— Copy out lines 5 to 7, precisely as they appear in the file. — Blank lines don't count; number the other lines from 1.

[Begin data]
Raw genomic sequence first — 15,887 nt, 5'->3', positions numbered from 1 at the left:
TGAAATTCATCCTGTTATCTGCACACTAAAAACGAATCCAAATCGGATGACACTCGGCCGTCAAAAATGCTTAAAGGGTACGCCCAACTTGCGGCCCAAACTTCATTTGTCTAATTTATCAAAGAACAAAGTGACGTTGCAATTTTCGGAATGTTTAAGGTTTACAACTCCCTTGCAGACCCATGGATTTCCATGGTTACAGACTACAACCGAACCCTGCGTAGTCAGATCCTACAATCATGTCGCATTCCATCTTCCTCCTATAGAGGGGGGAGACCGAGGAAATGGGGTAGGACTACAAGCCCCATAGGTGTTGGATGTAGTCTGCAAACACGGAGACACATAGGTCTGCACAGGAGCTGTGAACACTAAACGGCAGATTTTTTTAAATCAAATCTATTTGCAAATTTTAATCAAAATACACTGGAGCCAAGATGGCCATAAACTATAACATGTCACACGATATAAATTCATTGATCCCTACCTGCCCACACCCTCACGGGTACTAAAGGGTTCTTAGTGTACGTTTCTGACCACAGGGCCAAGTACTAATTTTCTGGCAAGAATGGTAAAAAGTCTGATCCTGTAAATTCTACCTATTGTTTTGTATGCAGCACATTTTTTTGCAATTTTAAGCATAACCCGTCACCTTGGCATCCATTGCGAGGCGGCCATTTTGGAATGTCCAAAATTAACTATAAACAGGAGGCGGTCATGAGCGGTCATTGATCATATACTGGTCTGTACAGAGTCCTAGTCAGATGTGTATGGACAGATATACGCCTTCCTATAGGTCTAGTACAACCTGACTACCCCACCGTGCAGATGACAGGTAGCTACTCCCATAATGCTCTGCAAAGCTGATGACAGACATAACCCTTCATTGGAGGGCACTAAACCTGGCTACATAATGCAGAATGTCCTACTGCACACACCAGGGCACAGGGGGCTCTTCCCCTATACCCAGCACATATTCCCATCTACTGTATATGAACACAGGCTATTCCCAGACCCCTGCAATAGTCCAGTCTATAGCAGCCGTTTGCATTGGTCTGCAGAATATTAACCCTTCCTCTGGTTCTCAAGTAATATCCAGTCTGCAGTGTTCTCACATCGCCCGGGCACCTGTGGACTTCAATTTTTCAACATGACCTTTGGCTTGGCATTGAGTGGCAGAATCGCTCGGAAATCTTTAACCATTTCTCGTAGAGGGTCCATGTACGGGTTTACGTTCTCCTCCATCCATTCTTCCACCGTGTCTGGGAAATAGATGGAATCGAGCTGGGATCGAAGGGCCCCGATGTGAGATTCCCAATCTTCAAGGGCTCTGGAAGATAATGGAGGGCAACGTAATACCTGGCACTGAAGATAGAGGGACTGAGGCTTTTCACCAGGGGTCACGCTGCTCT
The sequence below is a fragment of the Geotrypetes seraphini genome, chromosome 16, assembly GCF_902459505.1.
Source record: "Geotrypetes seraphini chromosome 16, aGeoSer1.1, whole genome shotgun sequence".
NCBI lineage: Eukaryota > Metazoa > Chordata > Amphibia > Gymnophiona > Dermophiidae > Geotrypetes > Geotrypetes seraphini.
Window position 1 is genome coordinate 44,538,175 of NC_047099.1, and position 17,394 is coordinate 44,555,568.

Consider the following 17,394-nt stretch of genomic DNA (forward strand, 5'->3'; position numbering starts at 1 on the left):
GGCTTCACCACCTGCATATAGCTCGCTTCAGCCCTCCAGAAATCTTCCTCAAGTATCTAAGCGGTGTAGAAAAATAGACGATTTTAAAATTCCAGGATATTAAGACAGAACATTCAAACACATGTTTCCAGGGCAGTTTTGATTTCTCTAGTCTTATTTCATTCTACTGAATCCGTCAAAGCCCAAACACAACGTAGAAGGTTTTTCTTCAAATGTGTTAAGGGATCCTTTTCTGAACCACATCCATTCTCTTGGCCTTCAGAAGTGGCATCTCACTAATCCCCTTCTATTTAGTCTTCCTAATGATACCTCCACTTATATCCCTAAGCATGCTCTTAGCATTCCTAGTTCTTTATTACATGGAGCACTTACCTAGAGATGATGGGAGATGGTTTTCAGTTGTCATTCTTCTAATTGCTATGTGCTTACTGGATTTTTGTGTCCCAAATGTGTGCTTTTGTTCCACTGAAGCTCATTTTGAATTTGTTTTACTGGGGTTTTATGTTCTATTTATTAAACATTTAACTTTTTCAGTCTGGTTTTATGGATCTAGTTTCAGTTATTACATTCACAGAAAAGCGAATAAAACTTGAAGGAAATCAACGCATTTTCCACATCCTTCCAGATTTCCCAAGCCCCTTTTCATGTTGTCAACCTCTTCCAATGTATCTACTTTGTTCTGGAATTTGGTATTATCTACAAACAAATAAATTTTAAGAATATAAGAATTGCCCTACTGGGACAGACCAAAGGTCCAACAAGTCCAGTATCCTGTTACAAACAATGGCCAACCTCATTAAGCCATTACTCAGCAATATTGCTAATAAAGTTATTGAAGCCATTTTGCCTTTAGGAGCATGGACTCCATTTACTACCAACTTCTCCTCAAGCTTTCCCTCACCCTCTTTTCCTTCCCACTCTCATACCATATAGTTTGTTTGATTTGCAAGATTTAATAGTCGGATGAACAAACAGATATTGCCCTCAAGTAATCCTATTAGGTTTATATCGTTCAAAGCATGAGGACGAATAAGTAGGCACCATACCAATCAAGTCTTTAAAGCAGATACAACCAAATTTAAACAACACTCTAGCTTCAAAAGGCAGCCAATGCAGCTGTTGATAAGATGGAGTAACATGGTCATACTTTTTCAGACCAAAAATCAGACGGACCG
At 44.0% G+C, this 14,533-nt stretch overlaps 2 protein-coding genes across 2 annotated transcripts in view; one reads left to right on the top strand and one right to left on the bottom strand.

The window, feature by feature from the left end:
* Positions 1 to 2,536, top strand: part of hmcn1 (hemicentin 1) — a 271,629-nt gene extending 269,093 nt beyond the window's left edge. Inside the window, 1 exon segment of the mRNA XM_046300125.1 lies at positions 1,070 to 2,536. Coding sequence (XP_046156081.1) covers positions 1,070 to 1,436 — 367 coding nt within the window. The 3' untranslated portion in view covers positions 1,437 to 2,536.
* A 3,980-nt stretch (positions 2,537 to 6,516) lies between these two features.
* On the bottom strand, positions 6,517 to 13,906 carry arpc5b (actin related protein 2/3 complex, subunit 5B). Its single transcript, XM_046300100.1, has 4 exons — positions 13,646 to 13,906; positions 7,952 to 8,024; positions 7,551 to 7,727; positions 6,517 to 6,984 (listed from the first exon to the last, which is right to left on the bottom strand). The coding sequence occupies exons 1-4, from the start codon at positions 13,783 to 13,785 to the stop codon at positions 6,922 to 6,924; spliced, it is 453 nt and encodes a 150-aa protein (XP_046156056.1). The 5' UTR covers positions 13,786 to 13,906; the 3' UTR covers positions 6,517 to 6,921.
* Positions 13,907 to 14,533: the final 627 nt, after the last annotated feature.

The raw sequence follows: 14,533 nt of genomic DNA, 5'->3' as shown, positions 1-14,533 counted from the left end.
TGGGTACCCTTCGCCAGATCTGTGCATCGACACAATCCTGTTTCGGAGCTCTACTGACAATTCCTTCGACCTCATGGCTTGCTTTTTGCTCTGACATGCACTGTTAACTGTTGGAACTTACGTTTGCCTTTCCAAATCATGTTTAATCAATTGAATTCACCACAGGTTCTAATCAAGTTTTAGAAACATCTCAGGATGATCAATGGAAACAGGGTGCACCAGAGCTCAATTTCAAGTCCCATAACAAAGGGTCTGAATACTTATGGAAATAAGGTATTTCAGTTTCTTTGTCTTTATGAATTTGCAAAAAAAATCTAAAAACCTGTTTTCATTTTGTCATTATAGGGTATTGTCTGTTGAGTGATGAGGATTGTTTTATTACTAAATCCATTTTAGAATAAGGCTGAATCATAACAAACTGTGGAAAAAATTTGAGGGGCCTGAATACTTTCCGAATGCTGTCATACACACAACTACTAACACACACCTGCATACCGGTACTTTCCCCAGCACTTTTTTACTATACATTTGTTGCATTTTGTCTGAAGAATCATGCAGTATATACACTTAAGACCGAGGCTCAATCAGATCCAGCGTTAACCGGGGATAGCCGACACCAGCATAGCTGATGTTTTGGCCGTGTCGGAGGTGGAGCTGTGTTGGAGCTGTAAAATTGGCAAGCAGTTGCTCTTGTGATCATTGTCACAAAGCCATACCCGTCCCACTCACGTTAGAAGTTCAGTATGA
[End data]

NCBI lineage: Eukaryota > Metazoa > Chordata > Amphibia > Gymnophiona > Dermophiidae > Geotrypetes > Geotrypetes seraphini.
Window position 1 is genome coordinate 44,538,175 of NC_047099.1, and position 17,394 is coordinate 44,555,568.

Consider the following 17,394-nt stretch of genomic DNA (forward strand, 5'->3'; position numbering starts at 1 on the left):